The House version of the Illinois online casino bill, HB2239, entered a second committee on Feb. 28. That’s its first movement since being introduced on Feb. 8 and bodes well for the Internet Gaming Act (IGA) getting a hearing there soon.
The House Gaming Committee, where the Illinois online casino bill now resides, hosts 10 other measures. While the committee canceled March 1’s hearing schedule that included two non-IGA bills, the rescheduled hearing may include HB2239.
The bill’s only had one of its required three readings, but it may already be moving faster than the 2021 bill. It may even stand a chance of passage before the Illinois General Assembly adjourns on May 19.
The IGA’s most recent incarnation, 2021’s HB3142, was also on its first reading on April 28, 2021, when it had its House committee hearing.
However, 2023’s Senate companion measure, SB1656, has remained in the Senate Executive Committee since Valentine’s Day. There, it’s one of 161 bills, including 15 from IGA sponsor state Sen. Cristina Castro, D-Elgin. She’s the chairwoman of that committee.
HB2239’s primary sponsor, state Rep. Edgar Gonzalez Jr., D-Chicago, didn’t respond to a request for comment Bonus sent to him on March 1.
Meanwhile, another IGA proposal, HB2320, hasn’t advanced since it was introduced on Feb. 14.
The House Gaming Committee scheduled a hearing for 4 p.m. on March 8, with all 11 bills on its agenda.
That means HB2239 is on the same agenda as bills about video gaming terminals (VGTs), which are getting a lot of attention in Illinois.
VGTs represent a significant source of tax revenue in Illinois, and the small businesses that have those units may fight online casino legalization.
Illinois Online Casino Bill Movement Rekindles Hope
HB2239 lists a 15% tax rate Bonus predicts may generate $240 million in yearly tax revenue for Illinois, based on the performance of similar marketplaces. The proposed tax rate is the same as the 2021 IGA measure outlined and what the Illinois online sportsbooks pay. Sports betting sites launched in 2020.
Internet gaming licensees are permitted three skins each after paying $250,000 for the license. According to the bill, renewing the license every four years will cost licensees $100,000.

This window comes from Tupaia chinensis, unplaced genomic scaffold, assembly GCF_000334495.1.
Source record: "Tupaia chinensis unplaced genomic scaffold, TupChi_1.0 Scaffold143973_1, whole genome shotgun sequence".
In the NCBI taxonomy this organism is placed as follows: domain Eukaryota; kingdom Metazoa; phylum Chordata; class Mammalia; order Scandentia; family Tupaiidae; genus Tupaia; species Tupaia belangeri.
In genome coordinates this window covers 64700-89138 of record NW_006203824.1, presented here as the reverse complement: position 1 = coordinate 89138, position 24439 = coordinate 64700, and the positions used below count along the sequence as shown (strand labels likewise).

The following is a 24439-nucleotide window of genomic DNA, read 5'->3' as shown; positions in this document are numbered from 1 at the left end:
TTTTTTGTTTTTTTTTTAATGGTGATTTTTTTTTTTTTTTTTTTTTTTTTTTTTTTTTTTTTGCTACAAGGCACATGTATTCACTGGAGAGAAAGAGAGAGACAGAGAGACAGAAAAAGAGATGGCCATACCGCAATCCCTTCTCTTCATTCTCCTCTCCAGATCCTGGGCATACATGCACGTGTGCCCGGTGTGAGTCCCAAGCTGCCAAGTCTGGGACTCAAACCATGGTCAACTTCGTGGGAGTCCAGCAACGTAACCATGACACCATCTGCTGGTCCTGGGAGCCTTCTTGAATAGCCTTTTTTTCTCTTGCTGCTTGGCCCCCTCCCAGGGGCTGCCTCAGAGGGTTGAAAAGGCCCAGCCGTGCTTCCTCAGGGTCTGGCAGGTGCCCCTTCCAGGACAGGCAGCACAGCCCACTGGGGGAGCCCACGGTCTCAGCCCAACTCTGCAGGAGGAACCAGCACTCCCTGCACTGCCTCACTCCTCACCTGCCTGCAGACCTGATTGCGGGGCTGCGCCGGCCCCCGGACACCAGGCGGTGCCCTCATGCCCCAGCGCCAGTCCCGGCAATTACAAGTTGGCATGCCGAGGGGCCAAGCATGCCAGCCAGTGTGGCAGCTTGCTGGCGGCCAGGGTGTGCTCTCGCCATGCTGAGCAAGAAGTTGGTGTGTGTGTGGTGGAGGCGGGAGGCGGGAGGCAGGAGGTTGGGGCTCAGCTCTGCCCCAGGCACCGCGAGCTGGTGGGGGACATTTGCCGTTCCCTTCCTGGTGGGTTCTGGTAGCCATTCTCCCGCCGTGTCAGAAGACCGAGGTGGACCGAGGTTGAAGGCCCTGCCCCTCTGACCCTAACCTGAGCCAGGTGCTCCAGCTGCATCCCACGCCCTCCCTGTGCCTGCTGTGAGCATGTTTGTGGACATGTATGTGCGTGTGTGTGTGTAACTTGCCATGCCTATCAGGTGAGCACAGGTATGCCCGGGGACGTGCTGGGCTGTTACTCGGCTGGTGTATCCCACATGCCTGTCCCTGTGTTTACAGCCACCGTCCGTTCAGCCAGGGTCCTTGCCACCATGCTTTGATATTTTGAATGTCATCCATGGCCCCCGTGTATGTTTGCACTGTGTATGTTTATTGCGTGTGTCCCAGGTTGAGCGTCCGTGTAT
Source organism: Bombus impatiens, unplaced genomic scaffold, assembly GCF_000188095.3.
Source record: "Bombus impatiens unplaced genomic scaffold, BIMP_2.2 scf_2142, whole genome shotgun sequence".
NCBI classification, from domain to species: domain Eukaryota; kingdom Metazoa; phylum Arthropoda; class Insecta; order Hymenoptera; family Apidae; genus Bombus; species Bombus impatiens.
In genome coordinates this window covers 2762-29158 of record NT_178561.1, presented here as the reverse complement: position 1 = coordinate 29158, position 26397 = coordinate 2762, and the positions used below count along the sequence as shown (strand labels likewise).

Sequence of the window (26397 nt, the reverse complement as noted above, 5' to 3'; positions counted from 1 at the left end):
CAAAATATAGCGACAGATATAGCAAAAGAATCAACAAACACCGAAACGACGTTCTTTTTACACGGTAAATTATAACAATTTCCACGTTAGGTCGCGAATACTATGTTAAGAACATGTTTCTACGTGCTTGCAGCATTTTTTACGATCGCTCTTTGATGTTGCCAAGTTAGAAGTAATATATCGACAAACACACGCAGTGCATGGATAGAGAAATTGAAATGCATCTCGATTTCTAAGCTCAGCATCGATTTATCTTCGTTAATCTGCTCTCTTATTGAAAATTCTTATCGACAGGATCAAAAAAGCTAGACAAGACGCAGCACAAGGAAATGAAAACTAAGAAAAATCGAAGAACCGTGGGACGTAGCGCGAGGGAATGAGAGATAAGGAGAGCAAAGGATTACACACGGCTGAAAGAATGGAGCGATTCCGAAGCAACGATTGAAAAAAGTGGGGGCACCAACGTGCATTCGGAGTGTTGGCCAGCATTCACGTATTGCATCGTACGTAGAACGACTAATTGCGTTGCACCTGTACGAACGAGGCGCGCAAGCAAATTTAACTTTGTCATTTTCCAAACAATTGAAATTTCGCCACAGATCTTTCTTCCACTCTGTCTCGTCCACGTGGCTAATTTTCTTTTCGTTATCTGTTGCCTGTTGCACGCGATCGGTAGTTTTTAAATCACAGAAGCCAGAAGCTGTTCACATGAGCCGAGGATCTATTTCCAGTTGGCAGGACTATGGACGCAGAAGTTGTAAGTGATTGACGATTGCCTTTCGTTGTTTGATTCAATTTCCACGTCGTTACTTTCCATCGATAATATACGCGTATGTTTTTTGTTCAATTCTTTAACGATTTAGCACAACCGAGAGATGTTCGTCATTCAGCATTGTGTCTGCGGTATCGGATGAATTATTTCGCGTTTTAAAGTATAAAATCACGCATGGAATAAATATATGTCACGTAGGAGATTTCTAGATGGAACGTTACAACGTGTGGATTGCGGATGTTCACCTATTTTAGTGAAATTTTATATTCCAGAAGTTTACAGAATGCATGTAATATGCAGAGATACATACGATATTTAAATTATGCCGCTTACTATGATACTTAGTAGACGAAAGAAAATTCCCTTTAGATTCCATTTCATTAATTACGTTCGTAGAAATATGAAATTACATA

The proposal from Gonzalez costs operators less than the 2021 IGA. That measure would have charged licensees double, or $500,000. Then the renewals were $250,000.
HB2239 also eliminated the 2021 bill’s requirement for online casino gamblers to register for accounts in person at retail casinos for the first six months of legal iGaming. However, bettors can register at land-based casinos if they like.
Illinois IGA Bill Is Among the Last Active iGaming Measures
Illinois, New Hampshire, and New York are the last three states with active iGaming bills that may join select company during 2023 if they legalize online casino gambling.
This month, the New Hampshire State Senate may vote for a second time on SB104. That measure would legalize table-style online casino gambling without online slots, and would tax three to five operators at 35%.
On March 7, lawmakers are scheduled to attend a roundtable discussion hosted by state Sen. Joseph P. Addabbo Jr., D-Ozone Park. He sponsored S4856, which would legalize online casino and poker gambling. The measure calls for a 30.5% tax on operators that is projected to generate $1 billion a year in tax revenue.
Only seven states offer iGaming:
- Nevada (online poker only)
- New Jersey
- West Virginia
Michigan, New Jersey, and Pennsylvania are the largest US online casino states in gross gaming revenue (GGR). Each earned more than $1 billion in GGR during 2022.